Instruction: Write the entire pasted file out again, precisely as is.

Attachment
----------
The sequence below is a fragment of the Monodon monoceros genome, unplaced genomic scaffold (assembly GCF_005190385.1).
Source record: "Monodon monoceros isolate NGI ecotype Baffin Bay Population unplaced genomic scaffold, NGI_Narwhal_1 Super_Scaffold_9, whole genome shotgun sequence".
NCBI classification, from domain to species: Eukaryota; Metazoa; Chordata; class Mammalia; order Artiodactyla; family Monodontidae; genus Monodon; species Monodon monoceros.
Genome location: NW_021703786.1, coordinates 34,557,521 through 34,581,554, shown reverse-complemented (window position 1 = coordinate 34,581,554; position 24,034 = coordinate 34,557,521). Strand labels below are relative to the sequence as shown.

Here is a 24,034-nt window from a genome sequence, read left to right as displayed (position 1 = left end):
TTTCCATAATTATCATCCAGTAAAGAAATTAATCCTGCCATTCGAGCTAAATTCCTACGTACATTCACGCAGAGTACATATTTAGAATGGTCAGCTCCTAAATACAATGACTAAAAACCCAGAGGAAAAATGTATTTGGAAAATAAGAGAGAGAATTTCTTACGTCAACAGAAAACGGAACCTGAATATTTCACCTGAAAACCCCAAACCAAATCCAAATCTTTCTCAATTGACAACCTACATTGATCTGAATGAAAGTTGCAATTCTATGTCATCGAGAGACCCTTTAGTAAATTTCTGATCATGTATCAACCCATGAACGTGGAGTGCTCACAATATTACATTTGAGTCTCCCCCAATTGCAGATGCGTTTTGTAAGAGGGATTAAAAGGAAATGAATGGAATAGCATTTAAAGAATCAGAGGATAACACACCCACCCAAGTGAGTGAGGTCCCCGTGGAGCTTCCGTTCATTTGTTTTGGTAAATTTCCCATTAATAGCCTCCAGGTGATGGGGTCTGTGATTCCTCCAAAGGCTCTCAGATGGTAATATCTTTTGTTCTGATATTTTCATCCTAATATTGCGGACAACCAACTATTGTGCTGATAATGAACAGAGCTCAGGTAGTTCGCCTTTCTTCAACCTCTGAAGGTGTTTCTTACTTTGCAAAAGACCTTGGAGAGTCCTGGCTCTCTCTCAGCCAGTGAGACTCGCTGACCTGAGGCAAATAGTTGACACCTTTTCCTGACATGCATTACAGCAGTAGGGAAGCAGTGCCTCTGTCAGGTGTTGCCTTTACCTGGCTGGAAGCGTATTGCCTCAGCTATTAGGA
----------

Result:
The sequence below is a fragment of the Monodon monoceros genome, unplaced genomic scaffold (assembly GCF_005190385.1).
Source record: "Monodon monoceros isolate NGI ecotype Baffin Bay Population unplaced genomic scaffold, NGI_Narwhal_1 Super_Scaffold_9, whole genome shotgun sequence".
NCBI classification, from domain to species: Eukaryota; Metazoa; Chordata; class Mammalia; order Artiodactyla; family Monodontidae; genus Monodon; species Monodon monoceros.
Genome location: NW_021703786.1, coordinates 34,557,521 through 34,581,554, shown reverse-complemented (window position 1 = coordinate 34,581,554; position 24,034 = coordinate 34,557,521). Strand labels below are relative to the sequence as shown.

Here is a 24,034-nt window from a genome sequence, read left to right as displayed (position 1 = left end):
TTTCCATAATTATCATCCAGTAAAGAAATTAATCCTGCCATTCGAGCTAAATTCCTACGTACATTCACGCAGAGTACATATTTAGAATGGTCAGCTCCTAAATACAATGACTAAAAACCCAGAGGAAAAATGTATTTGGAAAATAAGAGAGAGAATTTCTTACGTCAACAGAAAACGGAACCTGAATATTTCACCTGAAAACCCCAAACCAAATCCAAATCTTTCTCAATTGACAACCTACATTGATCTGAATGAAAGTTGCAATTCTATGTCATCGAGAGACCCTTTAGTAAATTTCTGATCATGTATCAACCCATGAACGTGGAGTGCTCACAATATTACATTTGAGTCTCCCCCAATTGCAGATGCGTTTTGTAAGAGGGATTAAAAGGAAATGAATGGAATAGCATTTAAAGAATCAGAGGATAACACACCCACCCAAGTGAGTGAGGTCCCCGTGGAGCTTCCGTTCATTTGTTTTGGTAAATTTCCCATTAATAGCCTCCAGGTGATGGGGTCTGTGATTCCTCCAAAGGCTCTCAGATGGTAATATCTTTTGTTCTGATATTTTCATCCTAATATTGCGGACAACCAACTATTGTGCTGATAATGAACAGAGCTCAGGTAGTTCGCCTTTCTTCAACCTCTGAAGGTGTTTCTTACTTTGCAAAAGACCTTGGAGAGTCCTGGCTCTCTCTCAGCCAGTGAGACTCGCTGACCTGAGGCAAATAGTTGACACCTTTTCCTGACATGCATTACAGCAGTAGGGAAGCAGTGCCTCTGTCAGGTGTTGCCTTTACCTGGCTGGAAGCGTATTGCCTCAGCTATTAGGA